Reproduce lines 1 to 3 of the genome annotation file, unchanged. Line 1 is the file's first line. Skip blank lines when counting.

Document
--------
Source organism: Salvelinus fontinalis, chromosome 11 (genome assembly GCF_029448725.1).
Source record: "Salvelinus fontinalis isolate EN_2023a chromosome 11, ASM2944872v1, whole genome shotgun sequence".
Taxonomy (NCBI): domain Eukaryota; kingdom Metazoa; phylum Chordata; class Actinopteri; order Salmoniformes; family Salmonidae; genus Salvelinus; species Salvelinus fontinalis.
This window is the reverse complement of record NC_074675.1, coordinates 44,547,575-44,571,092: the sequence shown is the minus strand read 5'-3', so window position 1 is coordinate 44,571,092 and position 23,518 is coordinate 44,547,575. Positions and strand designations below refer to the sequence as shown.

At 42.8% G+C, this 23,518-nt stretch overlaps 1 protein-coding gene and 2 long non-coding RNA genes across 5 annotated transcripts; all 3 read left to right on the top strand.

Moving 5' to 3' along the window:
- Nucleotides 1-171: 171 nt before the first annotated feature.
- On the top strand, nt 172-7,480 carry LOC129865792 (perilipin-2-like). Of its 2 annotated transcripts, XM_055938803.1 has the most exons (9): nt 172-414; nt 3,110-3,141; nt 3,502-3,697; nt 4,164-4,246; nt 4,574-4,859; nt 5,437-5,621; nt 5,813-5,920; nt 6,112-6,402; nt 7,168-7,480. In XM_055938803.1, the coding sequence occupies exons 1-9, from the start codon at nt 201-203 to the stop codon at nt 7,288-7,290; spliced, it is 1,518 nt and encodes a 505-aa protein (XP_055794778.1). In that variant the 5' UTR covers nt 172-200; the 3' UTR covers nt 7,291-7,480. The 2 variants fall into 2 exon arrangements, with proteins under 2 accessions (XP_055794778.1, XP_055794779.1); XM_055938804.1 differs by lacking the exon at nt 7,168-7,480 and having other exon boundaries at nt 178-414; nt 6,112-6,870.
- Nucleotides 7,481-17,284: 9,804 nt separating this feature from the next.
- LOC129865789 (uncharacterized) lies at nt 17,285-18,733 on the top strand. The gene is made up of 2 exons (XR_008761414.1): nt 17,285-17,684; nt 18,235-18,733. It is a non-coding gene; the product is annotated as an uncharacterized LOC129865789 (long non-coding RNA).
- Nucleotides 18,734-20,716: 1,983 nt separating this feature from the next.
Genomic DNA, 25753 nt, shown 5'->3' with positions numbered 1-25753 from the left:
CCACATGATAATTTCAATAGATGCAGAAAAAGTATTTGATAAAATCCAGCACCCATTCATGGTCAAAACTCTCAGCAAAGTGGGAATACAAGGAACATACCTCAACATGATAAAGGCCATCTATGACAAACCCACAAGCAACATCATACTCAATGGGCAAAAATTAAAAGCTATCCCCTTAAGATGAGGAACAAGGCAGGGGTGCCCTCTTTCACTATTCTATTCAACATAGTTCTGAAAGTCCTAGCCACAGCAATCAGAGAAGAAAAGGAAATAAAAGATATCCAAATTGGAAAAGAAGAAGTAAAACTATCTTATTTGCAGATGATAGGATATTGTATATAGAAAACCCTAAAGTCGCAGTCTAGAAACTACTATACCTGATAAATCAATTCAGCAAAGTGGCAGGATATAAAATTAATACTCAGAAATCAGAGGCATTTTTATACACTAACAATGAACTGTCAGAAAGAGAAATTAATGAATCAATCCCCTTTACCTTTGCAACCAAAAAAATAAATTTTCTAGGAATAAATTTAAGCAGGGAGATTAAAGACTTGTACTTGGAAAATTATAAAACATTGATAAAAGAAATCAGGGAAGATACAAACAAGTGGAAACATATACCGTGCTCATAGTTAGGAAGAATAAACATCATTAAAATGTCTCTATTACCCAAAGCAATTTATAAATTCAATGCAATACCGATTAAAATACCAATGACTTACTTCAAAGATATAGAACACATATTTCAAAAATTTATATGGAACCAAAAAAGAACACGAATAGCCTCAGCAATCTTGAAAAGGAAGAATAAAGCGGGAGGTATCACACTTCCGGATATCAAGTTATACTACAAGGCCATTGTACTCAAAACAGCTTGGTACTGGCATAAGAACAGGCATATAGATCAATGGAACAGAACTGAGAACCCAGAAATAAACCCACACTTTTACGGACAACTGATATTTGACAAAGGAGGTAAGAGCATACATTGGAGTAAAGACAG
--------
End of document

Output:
Source organism: Salvelinus fontinalis, chromosome 11 (genome assembly GCF_029448725.1).
Source record: "Salvelinus fontinalis isolate EN_2023a chromosome 11, ASM2944872v1, whole genome shotgun sequence".
Taxonomy (NCBI): domain Eukaryota; kingdom Metazoa; phylum Chordata; class Actinopteri; order Salmoniformes; family Salmonidae; genus Salvelinus; species Salvelinus fontinalis.